24 November 2009

Review: On Ego

On Ego
Red Stitch Actors Theatre
22 November 2009
Red Stitch Theatre


Mick Gordon and I would argue to the death over many of the issues discussed in his theatrical works; which is why I’m beginning to really love his On Theatre creations.

Gordon dramatises contemporary debates. Earlier in the year MTC gave us Grace (On Religion) and Red Stitch close their year with On Ego. Gordon wrote Grace with philosopher A C Grayling, and On Ego was a collaboration with neuropsychologist Paul Brocks, whose book Into The Silent Land explores what makes ‘meat into mind’; how the ‘awesome’ behaviour of neurons in the kilo and a half of meat in our bone box head makes us believe that there is something unique and worthy called ‘I’.

Whereby I felt that Grace was trying to lecture me about the impossibility of God, On Ego (despite including a genuine lecture) questioned and doubted the logic of fact and reveals how even the most firmly held beliefs can disappear the instant they are truly put to the test.

Alex (Dennis Moore) lectures that the brain is a story telling machine and our concept of self is just a story, but he is slapped by his own convictions when his wife Alice (Andrea Swifte) has a brain tumour and he is replicated when a routine teleport goes wrong. In a world where science fiction is fact, the dilemmas reveal the depth and the shallowness of their beliefs and, more importantly, make the audience question what they would do if faced with the same situation.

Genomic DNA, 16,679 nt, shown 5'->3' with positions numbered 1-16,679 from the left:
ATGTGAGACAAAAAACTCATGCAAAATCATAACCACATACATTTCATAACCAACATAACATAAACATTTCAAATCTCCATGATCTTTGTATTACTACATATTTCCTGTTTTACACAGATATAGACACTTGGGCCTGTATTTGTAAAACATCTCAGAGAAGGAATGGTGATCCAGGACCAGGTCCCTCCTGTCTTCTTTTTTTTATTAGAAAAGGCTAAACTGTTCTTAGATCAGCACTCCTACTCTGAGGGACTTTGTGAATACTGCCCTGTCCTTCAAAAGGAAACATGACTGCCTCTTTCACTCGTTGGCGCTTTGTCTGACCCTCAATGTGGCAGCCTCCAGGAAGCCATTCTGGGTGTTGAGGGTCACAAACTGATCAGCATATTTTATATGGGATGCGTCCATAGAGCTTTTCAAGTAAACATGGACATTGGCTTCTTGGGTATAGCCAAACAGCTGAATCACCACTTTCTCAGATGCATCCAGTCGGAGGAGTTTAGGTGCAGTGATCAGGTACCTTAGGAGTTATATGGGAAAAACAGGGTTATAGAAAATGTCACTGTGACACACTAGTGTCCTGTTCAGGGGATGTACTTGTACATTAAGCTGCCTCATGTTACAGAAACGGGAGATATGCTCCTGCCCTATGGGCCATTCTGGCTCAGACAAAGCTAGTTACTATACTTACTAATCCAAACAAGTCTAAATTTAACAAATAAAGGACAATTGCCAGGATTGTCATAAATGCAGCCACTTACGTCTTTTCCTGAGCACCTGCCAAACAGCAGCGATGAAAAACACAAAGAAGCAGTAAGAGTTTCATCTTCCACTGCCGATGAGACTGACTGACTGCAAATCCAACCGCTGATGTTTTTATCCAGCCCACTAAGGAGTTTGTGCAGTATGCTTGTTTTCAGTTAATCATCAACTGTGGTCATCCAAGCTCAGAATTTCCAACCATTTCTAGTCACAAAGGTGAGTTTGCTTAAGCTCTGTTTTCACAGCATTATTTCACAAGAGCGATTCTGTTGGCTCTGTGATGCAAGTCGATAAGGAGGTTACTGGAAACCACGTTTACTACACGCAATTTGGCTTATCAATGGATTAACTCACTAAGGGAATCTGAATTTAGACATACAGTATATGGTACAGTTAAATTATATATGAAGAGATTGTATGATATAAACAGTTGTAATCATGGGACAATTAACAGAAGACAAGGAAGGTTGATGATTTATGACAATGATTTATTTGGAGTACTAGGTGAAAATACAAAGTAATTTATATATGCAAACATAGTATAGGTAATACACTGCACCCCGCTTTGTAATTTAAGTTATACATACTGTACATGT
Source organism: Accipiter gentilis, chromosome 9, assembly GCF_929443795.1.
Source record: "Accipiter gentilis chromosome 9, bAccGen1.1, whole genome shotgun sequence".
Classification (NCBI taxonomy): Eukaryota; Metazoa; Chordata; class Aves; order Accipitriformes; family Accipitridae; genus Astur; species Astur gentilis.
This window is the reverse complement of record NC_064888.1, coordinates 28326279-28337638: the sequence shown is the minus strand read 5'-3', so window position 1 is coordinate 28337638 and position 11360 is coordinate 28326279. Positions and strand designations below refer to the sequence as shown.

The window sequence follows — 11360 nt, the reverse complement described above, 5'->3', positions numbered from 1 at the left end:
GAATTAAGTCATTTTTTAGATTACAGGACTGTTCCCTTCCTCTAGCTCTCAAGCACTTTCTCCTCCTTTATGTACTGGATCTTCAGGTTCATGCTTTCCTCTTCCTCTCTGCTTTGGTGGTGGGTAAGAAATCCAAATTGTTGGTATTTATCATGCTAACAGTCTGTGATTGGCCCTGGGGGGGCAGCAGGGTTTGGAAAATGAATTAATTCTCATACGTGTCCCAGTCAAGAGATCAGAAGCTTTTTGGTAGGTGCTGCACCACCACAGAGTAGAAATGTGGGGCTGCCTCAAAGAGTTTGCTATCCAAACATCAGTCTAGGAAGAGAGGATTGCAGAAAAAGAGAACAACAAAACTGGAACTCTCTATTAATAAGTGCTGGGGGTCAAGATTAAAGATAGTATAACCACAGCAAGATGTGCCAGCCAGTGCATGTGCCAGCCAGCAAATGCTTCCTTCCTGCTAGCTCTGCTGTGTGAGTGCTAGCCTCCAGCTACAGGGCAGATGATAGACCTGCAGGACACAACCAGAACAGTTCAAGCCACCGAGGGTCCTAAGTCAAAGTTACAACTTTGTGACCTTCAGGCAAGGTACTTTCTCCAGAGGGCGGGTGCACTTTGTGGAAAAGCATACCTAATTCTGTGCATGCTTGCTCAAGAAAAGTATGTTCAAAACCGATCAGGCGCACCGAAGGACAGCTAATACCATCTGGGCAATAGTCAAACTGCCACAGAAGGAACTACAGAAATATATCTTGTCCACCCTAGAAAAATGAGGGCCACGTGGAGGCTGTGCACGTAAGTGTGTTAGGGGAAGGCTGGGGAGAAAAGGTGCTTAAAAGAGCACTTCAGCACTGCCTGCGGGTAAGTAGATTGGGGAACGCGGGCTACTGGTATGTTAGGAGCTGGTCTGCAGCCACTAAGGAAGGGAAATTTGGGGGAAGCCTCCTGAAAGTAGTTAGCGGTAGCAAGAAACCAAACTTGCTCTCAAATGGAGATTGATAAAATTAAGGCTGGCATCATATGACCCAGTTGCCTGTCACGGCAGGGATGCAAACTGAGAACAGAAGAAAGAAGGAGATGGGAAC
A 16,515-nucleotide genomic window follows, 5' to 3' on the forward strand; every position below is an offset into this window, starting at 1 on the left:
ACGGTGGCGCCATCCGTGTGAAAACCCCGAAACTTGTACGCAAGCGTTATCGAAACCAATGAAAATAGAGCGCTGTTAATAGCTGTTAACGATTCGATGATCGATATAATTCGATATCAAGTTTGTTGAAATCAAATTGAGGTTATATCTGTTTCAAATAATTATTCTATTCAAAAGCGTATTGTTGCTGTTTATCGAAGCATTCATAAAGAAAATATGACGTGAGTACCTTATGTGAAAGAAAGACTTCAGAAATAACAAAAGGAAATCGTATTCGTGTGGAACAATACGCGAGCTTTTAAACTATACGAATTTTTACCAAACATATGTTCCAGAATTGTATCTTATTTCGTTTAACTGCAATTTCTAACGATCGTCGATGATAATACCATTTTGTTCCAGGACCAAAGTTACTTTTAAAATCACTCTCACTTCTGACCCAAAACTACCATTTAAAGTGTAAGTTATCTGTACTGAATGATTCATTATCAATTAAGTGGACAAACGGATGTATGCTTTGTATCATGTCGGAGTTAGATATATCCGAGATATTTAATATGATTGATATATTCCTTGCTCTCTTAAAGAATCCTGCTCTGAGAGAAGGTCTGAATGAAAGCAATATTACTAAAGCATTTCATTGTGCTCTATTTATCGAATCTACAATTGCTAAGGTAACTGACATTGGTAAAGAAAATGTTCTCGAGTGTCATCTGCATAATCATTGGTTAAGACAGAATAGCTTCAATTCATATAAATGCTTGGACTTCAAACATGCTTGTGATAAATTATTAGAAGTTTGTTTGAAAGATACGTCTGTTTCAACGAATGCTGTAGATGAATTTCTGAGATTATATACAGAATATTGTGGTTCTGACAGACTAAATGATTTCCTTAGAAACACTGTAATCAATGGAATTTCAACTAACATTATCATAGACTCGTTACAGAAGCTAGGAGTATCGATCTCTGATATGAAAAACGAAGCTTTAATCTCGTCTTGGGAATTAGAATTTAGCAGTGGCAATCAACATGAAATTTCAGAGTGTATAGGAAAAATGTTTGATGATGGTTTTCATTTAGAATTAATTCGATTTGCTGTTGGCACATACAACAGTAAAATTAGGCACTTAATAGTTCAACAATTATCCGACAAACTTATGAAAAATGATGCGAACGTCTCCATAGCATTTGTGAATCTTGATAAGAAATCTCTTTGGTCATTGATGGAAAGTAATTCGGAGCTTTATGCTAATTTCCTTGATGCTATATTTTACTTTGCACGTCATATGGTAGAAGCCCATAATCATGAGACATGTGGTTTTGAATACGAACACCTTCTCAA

Creative industries thrive on the uniqueness of individuals – engineers and two-dollar shop owners don’t invite the opinion of reviewers. So On Ego is a fascinating and ironic exploration of the concept of self. By embracing the lecture and soapbox aspects of the work, Red Stitch’s production gently draws us into the thoughts of the characters; thoughts that contradict, support and dismiss their beliefs.

On Ego doesn’t ask us to take a side, but makes sure that we try to make a decision about what we would do if we had risk the loss of ourselves.

I don't think I'd press the green button.

This review appeared on AussieTheatre.com.

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